9.6
Expert Rating

If you’re an A/V pro, a school administrator, a procurement manager for a business, or simply somebody who’s extremely serious about their home theater, and you’re seeking a professional grade DLP projector, then you have some tough choices to make. One of the first fundamental decisions concerns the light source, whether to go with a lamp/LED or Laser. The Optoma UHZ65 should be on your radar as a contender in the laser light source category, and for the overall value it delivers generally. The Optoma UHZ65 is a monster. You can interpret that statement in any number of ways –the physical size, the spectacular picture quality, the wide color gamut, the suite of professional features and advanced calibration capabilities, and of course the sticker price (although any pro category DLP projector is a significant capital expenditure). When considering the Optoma UHZ65 be sure to consult GR’s Best Laser Projector buyer’s guide for comparison with other laser projector specs and performance.

Why We Like It – Optoma UHZ65

The Optoma UHZ65 is a professional grade 4K UHD projector that delivers absolutely stunning picture quality. It’s perfectly suited for commercial, academic, or business settings, or for truly high-end home cinema installations.

Pros
  • Outstanding 4K image
  • Super bright / super big image sizes
  • Extensive picture / color management
Cons
  • Weak internal audio speakers
  • No powered auto focus or zoom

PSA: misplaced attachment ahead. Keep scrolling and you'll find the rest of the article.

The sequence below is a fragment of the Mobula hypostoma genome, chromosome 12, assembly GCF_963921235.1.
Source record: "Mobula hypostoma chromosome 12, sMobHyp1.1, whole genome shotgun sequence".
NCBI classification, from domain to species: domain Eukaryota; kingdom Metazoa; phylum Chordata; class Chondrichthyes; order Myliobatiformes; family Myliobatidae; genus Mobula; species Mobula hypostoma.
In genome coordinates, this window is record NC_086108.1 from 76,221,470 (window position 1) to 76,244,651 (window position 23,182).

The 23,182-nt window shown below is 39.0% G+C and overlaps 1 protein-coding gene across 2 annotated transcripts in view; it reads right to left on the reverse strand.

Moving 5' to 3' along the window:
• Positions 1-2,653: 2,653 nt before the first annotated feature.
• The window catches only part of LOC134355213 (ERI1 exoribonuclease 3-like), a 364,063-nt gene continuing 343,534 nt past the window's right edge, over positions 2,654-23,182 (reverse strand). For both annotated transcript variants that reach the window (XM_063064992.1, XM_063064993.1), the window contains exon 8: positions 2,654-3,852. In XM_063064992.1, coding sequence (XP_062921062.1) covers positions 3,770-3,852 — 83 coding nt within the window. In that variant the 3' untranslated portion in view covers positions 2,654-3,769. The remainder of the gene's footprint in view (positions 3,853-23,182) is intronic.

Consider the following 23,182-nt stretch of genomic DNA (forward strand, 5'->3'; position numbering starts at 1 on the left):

• Expensive

Performance / Resolution, Etc.

Another tough choice when shopping for professional grade DLP projectors (and a source of debate in pro A/V circles) is whether to invest the capital for 4K native resolution, a decision linked to the budget for your project (native 4K resolution sends projector prices even higher, 5 figures for some). The Optoma UHZ65 is not technically native 4K, instead using pixel shifting to double the 2716 x 1528 resolution of its single TI UHD 0.66 DLP chip to 4K’s full 3840 x 2160 pixels. Some purists call this ‘faux 4K,’ but nevertheless the image quality and viewing experience of the Optoma UHZ65 is impressive, with eye-popping brightness, rich color, fine detail, and high contrast ratio. No matter that it’s not native 4K. Viewers will be unable to tell the difference. With support for HDR and HDR10 ultra HD content, the color gamut coverage of the UHZ65 is 99% of Rec.709 (Recommendation ITU-R BT.709) with support (via mapping) for Rec.2020 as well as 80+% DCI-P3 vibrancy. When HDR input is detected, the UHZ65 automatically switches to HDR mode (one of several preset modes) and Rec.2020 color gamut (a.k.a., Wide Color Gamut or WCG). There is also an HDR Sim mode giving SDR content an HDR look, however the UHZ65 has no HLG support. Any of the color modes can be customized. The color modes menu includes 3D, but the UHZ65 doesn’t support Blu-ray 3D, only PC 3D. The color management system on the UHZ65 is extensive, and the UHZ65 is ISF certified if you’re a ISF-certified calibration tech (or you hire one). Image enhancing features that work across all modes include Dynamic Black combined with PureContrast delivering a 2,000,000:1 contrast ratio, and PureMotion (frame interpolation software) aimed at viewing sports, with each enhancement feature having multi-level settings. There’s even a Wall Color setting if you’re projecting onto a wall as opposed to a screen. There are 2 HDMI inputs –one is HDMI 1.4, with the other HDMI 2.0 with HDCP 2.2 copy protection needed to play 4K Blu-ray UHD input. Other connectivity includes two USB ports, RJ-45 Ethernet adapter, some legacy analog PC interfaces (VGA and an RS232 serial port for a wired remote), two 3.5mm stereo audio jacks (in and out), digital audio and optical audio outputs. There are two 5” speakers in the UHZ65, but the built-in audio system is weak and unsuitable for any real viewing session. If you are considering a projector with a built-in DVD player, the BIGASUO Projector will come in handy.

Brightness / Lumens